The earliest recorded Douglases in our family are found in Perthshire probably around the Crieff, Monzie and Fowlis Wester parish areas. This was in the 1680s and 1690s. Although parish records go back to the 1660s there is insufficient detail to piece our family together that far back.
There was a revolution in England in December 1688. The following spring King James was declared to have abdicated and the throne was offered to Mary and William. Scotland followed suit.
In October 1689 a petition by Donald McAra and Alexander Davidson on behalf of the rest of the parishioners at Fowlis Wester complained of the minister “for not reading the proclamation for disowning King James and for not praying for King William and Queen Mary” (Forrester, p113). They wanted him removed, and he was. From this we may assume that Fowlis Wester and Monzie were generally supportive of the revolution.
King William III introduced a Hearth Tax in 1694 to help pay for his wars against Louis XIV. A by-product of this is a list of hearths or chimneys in each parish and the person who paid tax on them.
On this list is James Douglas of Fowlis Wester, sharing a hearth with a Humphrey McAra. The McAra family name is prominent in Fowlis Wester OPR throughout the last three hundred years. Interestingly, conversation with a fellow parishioner at my small Co Antrim parish church led to her telling me her maiden name was an odd one that I wouldn’t have heard of, McAra. I was able to tell her where her family came from!
The Mid 17th Century
The Logie estate was sold by the Hays Earls of Erroll in 1638 to Sir Patrick Murray, Earl of Tullibardine. Sir John Drummond of Burnbank then bought Logie in 1668.
The mid 17th century saw the English Civil Wars which impacted upon the rest of the British Isles heavily. Charles I tried to impose an episcopal church structure on Scotland which most of the nobility resisted, leading to the signing of a Solemn League and Covenant. Although I have looked at a surviving list of signatories in Perth I could not find any ancestors jumping out. A Scottish army successfully invaded northern England to hold the king to account. Later both sides in England vied to bring a Scottish army on their side.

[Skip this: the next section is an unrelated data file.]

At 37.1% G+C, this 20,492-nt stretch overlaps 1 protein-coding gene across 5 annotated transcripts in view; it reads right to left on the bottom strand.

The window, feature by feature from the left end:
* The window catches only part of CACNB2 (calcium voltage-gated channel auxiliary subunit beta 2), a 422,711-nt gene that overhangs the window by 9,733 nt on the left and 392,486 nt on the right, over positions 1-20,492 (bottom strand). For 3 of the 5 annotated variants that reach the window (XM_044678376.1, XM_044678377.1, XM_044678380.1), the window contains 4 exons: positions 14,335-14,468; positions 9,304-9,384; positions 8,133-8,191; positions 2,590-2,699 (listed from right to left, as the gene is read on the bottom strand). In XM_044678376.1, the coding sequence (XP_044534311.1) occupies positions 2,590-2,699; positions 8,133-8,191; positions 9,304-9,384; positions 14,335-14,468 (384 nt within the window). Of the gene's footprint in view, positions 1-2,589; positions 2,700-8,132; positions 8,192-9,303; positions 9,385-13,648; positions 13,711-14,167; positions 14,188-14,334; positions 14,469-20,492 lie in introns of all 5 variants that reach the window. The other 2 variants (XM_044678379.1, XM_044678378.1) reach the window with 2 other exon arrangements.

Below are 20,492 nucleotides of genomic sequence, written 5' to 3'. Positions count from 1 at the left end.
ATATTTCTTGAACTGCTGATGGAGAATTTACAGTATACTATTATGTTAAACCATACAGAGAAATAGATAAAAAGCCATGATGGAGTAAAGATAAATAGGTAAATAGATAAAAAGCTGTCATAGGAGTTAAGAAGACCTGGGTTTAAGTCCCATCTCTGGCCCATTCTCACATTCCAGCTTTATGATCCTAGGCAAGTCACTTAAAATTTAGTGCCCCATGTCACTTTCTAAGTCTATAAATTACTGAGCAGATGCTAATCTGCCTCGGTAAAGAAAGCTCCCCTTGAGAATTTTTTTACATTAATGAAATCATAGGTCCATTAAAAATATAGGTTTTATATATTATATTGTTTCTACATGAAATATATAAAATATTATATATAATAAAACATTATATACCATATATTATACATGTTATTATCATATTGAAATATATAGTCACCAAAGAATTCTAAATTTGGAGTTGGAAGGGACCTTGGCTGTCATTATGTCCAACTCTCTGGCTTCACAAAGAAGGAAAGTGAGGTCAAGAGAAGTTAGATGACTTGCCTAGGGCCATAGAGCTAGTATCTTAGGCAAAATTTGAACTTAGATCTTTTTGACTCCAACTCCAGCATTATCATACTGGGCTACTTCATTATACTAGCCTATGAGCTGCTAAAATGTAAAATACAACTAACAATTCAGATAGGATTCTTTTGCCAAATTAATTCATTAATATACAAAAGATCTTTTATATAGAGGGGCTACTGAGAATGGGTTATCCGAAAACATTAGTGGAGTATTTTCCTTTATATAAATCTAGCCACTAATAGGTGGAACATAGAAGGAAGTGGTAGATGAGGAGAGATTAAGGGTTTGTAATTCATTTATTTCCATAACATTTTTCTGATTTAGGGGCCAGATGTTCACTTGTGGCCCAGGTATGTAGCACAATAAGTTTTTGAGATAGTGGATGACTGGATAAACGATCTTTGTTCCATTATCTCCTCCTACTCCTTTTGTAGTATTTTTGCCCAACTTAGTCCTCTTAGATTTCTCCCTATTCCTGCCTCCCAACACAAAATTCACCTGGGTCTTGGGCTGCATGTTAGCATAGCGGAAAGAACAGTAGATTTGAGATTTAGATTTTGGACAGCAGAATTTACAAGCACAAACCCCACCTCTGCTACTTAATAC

The result was fighting in Scotland as well as England and Ireland. Perthshire features in this. THe Covenanter Lord Kilpont had 400 men at Buchanty Hill, Glenalmond to oppose the Marquis of Montrose with 2500 men. After some days Patrick Graham of Inchbrakie (one of Montrose’s men) with hundreds of Atholl men surprised and surrounded the Covenanters and brought them over to his own side. Thus Montrose now had 3000 men on the moor of Foulis.
There was a battle at Tibbermore on 1st September 1644. Tullibardine had died so his son James led the Atholl men. The Covenanting army was led by Lord Elcho, Sir James Scott, Lord Drummond and Tullibardine’s son. The Covenanters were defeated by Montrose’s men.
The battle was doubtless still a talking point 40 years later among those old enough to remember.
The aerial photo, above, from Google Earth shows Perth City on the east, Huntingtower to the NW of it (where Jane Ann Clark and Charles Douglas the blacksmith married in 1866), Methven to the NW, site of Robert the Bruce’s heavy defeat in 1306, with the red marker supposedly showing the site of the Battle of Tibbermore.
David M Forrester in Logiealmond, The Place and the People (p84) quotes correspondence about Glenalmond in this regard. A muster of local men may well have included Douglas ancestors but whether there were suitable males at the time to serve the lands and goods of all were at risk:
“The humble supplication of Captane James Stewart of Arditie, and Robert Menzies my Lovetenent ovir the Erle of Tullibardine’s men of Glenalmond, to the lordis and wthers of the honorabill committee of Estaite: That quher in the moneth of May last,1645, plesit the Estaites of this kingdome and my lord Tullibardine to appoint me Captane ovir his lordship’s landis and men of Glenalmond, and wpone the 30 of Maii we mustart 100 men in the North Inch of Perth, and for the spaice of three monethis thereafter I watchit it and keipit the cuntrie so that there was nothing stollin nor reft threout of be the enemie, and tuik sundrie of the enemie presenors: wntill the bodie of the enemeis armie cam downe to the wood, of Methven, quhais strenth I was not able to resist, that I and sum of men with me tuik ws to the Castle of Logy and held it out against the enemie: and the rest of my men that was in the countrie, sum of thame being misled be evill counsell, did joyne thame selffis with the enemie by my knawledge to my great greiff: and in the meantyme all that belangit to me without the castle, both hors, mears, oxin, ky, scheip, houshold geir, and all that belangit to me and my tenentis they tuik with thame , and brunt our peat stakis: the skith susteinit be ws therthrow exceidis 4,000 merks. Lykas since my entrie in the publickis serwice, I only ressauit thrie monethis mentenance in maill, and ane monethis pay in money, the remanent thereof is all restand me: quhilk your Lordships will be pleisit to caus satisfie.“